I think many associates erroneously think that renting a place to live is always throwing money away, while buying a house is always good, not understanding that they're investing (or "investing") on borrowed money in an asset that may not appreciate it at all.This is a question that I get asked a lot. Although at first it seems like a simple question, there are actually several issues wrapped up in the comparison of renting vs. buying. We will unpack and examine these issues and develop a formula for making a direct financial comparison in this 4-part series (it is just too big for one post). In Part 1, I will review that the housing market varies widely geographically and that any determination of ownership vs. renting really relies on your local factors. Part 1 starts below:
Many people talk about "real estate" or "housing" in the US as if there is one unitary market. This impression is furthered when the media reports that "housing" in the US is down 10%, for example. However:
- Real estate costs and values are truly a local market rather than a national market. The press likes to talk about "real estate prices in the US plunging," but although that is true for the majority of cities, even now real estate prices are rising in several cities. Consequently, the rising or falling of the "US real estate" may not really pertain to your local market. Additionally, the "US" real estate numbers are usually based on a per-house-sold determination. This means that states that have a lot of houses like NY and CA exert a disproportionate influence on the "US" numbers.
- A corrollary to this regional variance is that the cost differential between renting and owning varies widely in different cities. For example, the general trend is that owning is more costly than renting per month in a pre-tax dollar out-of-pocket sense. However, this trend is greatly exaggerated in certain expensive cities like New York and San Francisco - but can actually be inverted in certain extremely low cost housing markets like several cities in Texas.
- Another corrollary is that changes in housing prices also vary widely geographically. For example, California and New York often have large price swings, while the midwest typically does not. In this regard, there have been several years when real estate in some costal cities rose or declined by 25% - it's no longer a surprise when this happens. However, in the midwest, any movement of greater than 5%/year is uncommon. Further, some cities in the midwest saw a "shocking" 10% decline in house prices last year, where 10% up or down in a year seems pretty common in LA - and maybe New York.
Of course, in addition to the raw financial numbers, I recognize that there are a number of psychological factors at play here as well. For example, many people find it appealing to "own" their house (although if the bank owns 80% of it, saying you "own" seems somewhat misleading.) It gives them a sense of solidity, ownership and freedom that they might find appealing. Conversely, some people find it more appealing to rent. For some, it gives them a sense of freedom because they can move at any time and they don't have to waste their time fixing anything that goes wrong. For those that were following closely - yes, it's true that people can make opposite choices and both can believe that their choice gives them more freedom.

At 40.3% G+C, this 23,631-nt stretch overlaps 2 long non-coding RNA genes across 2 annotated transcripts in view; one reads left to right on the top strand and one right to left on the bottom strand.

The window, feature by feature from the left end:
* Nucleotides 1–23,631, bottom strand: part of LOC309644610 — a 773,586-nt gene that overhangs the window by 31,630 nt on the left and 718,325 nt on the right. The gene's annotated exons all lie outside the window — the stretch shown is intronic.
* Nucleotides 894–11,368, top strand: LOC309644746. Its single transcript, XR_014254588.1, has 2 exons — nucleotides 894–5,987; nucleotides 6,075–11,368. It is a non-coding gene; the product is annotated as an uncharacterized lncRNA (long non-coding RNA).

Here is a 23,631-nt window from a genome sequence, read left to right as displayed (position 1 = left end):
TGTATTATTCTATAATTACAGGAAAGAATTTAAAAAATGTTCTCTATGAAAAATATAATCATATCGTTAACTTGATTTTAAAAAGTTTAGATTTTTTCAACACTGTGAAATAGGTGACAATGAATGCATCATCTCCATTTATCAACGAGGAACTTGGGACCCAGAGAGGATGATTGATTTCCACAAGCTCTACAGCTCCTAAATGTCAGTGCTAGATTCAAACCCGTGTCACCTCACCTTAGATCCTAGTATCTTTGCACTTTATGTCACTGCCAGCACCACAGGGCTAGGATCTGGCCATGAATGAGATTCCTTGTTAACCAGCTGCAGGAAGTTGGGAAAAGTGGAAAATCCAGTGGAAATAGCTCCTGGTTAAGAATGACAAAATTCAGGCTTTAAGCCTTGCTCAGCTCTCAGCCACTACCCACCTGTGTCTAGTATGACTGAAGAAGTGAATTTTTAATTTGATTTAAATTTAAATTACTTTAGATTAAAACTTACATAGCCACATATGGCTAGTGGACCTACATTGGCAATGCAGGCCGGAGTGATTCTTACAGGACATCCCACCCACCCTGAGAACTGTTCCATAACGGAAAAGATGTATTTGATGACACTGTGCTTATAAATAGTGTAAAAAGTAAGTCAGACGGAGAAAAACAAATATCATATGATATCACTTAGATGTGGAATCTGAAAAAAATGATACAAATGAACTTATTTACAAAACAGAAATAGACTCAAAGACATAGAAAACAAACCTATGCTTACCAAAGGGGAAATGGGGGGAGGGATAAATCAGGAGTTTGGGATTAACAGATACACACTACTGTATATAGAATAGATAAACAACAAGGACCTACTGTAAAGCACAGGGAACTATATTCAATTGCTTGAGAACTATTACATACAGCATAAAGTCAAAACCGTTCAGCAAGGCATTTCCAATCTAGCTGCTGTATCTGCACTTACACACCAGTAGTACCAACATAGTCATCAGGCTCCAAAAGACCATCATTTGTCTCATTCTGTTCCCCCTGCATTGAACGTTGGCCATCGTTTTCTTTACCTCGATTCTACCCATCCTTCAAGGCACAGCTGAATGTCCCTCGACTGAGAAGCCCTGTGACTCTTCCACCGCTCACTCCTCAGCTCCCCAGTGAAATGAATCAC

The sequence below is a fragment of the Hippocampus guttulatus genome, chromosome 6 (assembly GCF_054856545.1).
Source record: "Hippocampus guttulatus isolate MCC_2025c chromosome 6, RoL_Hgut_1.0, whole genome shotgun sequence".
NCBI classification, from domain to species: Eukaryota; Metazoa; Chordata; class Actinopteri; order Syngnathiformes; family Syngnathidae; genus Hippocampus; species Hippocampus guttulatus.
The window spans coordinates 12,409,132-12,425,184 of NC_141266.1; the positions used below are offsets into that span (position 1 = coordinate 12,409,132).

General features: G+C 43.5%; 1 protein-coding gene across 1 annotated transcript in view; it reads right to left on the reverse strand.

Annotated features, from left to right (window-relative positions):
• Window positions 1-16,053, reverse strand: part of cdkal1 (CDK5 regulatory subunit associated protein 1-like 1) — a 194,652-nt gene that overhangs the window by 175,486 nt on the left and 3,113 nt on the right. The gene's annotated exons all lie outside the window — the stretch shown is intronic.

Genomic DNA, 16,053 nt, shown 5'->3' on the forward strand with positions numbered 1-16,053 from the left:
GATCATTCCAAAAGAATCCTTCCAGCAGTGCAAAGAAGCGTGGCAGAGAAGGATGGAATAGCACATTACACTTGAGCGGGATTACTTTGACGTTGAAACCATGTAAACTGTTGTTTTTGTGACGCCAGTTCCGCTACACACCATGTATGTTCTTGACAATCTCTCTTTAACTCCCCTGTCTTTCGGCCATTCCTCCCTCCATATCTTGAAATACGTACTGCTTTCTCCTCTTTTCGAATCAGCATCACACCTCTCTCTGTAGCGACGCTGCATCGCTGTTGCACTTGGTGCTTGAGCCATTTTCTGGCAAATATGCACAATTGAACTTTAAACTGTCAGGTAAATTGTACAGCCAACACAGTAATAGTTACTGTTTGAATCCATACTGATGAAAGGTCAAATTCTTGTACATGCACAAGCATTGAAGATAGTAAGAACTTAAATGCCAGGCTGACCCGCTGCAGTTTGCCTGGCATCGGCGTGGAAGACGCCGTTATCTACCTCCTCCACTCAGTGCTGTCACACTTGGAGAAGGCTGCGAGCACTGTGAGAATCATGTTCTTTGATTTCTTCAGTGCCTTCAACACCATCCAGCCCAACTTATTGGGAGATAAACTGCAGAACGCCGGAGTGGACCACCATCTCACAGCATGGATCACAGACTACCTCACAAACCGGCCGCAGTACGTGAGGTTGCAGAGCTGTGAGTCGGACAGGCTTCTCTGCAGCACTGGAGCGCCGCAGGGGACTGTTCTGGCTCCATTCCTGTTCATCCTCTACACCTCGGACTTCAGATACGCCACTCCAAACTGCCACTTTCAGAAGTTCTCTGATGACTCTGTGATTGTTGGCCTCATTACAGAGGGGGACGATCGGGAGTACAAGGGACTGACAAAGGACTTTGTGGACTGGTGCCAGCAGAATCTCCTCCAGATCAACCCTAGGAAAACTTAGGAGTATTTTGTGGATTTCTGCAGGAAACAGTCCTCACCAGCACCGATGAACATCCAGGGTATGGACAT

In this regard, people often want to compare the financial impact of renting vs. owning, but several comparisons break down.
For example, just comparing the out-of-pocket costs of renting to the out-of-pocket coses of owning fails to consider any equity in the house, tax impact, and appreciation.
Conversely, simply regarding owning as always superior may neglect to consider the actual ownership costs associated with a home which may actually cause the homeowner a greater financial impact than renting would
In order to compare the true financial impact of owning vs renting, we will consider the Ownership costs, Equity Costs, Financing Costs, and Appreciation of the housing and compare the final value to rent. We will discuss the determination of the Ownership costs in Part 2, the Equity and Financing Costs in Part 3, and the Appreciation and some calculation examples in Part 4. The results may surprise you!
Interesting post, I look forward to the series.ReplyDelete
Someone once said to me that one of the perks of owning your home is that your landlord would never evict you. ha!
I consider myself a homeowner even though I owe a mortgage. Just like I would never say that the bank owns my law degree just because I owe a lot of money on that. It's true that the bank could take possession of my home but not my brain (in theory). But I view both as the bank owning an income stream from me.
Snow days are fun. Make sure regardless of whether you rent or own, you're not shoveling your own snow! :)